This week we have been thrown back into the vole action, trapping and radio collaring at each of the three new 300m sites that we pre-baited last week.
Monday was spent re-baiting and setting all of our carefully laid traps with a full compliment of hay, apple and carrot. Our sites are incredibly beautiful, even the one with the impenetrable wall of vegetation is a pleasure to be at once a path had been worn through.
Tuesday of this week will be forever remembered as Vole Day. No fewer than 28 voles had sprung our traps overnight, leading to a fantastic morning of processing vole after vole. Harry and Merryl valiantly manned the anaesthetic station, carefully PIT tagging, recording and radio collaring all mature voles, while we scurried along the trap lines retrieving voles and replacing traps. We trapped a large number of juveniles, which not only means that voles here on the upper Thames are thriving, but also left us with huge grins and lots of “Awwwws” – they really are very cute. We even found one trap housing two voles, an indicator of just how many voles are present in such a short stretch of river.
We have continued trapping throughout the rest of the week, re-capturing many of our PIT tagged juveniles and a few that avoided the traps that first night. Traps are pinned open during the day and then re-baited and set in the late afternoon, to avoid trapping voles during the heat of the day.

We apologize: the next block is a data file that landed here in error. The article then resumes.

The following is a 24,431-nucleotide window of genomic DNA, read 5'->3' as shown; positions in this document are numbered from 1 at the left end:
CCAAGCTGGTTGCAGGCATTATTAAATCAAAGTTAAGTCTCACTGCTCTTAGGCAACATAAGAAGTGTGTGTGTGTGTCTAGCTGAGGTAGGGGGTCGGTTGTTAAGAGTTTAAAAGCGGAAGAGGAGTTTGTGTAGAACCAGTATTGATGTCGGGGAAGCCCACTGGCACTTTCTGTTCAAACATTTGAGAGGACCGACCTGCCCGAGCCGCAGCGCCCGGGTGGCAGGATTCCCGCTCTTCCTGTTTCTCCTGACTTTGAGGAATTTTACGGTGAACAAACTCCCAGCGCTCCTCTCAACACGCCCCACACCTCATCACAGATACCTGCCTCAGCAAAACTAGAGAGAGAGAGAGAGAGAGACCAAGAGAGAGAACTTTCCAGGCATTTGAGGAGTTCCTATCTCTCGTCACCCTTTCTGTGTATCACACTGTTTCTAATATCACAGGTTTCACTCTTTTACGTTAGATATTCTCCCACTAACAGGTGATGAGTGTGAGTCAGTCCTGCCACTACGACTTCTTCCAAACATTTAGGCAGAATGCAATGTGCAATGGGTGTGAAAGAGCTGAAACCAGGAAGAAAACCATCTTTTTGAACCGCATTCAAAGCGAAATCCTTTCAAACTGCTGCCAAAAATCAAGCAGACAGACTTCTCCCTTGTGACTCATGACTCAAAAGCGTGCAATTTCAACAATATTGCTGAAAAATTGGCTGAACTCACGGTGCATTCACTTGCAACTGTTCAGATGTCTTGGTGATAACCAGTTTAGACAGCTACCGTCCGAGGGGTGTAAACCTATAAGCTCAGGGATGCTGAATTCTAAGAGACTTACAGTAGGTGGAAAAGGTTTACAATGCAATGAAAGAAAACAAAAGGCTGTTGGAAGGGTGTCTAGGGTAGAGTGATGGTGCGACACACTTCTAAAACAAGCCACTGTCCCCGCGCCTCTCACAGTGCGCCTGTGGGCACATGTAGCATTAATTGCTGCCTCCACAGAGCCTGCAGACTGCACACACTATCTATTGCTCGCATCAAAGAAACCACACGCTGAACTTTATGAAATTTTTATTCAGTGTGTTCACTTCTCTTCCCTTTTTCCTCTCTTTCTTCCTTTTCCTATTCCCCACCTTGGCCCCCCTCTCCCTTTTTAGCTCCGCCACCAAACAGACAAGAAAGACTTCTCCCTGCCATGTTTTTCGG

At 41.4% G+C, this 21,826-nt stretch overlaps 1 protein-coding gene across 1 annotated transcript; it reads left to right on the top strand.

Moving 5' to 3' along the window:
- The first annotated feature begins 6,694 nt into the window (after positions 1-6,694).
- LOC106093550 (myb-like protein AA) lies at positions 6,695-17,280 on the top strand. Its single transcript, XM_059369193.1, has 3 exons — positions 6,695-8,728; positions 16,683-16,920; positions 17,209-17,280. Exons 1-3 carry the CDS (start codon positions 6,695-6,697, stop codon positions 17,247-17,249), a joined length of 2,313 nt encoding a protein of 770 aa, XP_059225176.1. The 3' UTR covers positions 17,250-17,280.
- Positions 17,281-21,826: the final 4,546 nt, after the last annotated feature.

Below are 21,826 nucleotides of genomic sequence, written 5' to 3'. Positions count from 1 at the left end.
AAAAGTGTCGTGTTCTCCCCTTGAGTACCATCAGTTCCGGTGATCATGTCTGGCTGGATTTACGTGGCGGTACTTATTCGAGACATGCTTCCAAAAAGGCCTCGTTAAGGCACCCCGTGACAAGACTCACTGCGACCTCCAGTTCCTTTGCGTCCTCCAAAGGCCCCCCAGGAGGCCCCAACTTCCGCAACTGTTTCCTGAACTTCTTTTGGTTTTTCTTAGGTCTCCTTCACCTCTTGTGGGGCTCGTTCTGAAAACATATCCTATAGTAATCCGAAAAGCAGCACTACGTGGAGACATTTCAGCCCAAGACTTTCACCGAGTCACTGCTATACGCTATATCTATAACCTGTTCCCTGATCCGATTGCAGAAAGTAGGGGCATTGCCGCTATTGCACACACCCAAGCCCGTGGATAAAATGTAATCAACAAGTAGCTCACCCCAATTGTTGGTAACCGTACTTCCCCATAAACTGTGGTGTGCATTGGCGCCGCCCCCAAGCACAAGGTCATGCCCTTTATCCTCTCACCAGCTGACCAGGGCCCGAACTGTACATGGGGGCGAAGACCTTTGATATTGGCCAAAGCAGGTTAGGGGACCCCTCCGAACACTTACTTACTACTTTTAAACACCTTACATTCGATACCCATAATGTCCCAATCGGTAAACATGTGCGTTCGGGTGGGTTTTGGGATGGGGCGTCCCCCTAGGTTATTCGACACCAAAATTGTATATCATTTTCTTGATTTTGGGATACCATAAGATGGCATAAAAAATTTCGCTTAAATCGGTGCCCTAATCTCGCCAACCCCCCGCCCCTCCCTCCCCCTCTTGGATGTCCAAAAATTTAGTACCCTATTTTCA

We have also started to radio track the collared voles at these 3 sites to build up an idea of home ranges prior to vegetation removal. Harry, who has been the research assistant on this project from the outset, has trained us well and we are both becoming confident with our tracking skills. Once we have an idea of where each vole’s territory lies, are able to find them within minutes. There is always one, though, that has gone wondering!
We have also pre-baited our last experimental site ready for trapping next week. The traps that we use (supplied by the Environment Agency) work very simply: a treadle across the trap, just in front of the hay and bait, is triggered when the vole runs through, dislodging a long metal prop pinning the trap door to the ceiling. The door then falls and is caught by the door rim, preventing the vole from pushing its way out.
Next week will be our final week of trapping at our last experimental site and at a new control site. We will be collaring and tracking the last voles and preparing for the next stage of the project, the vegetation removal. Busy busy!
Charlotte and Emily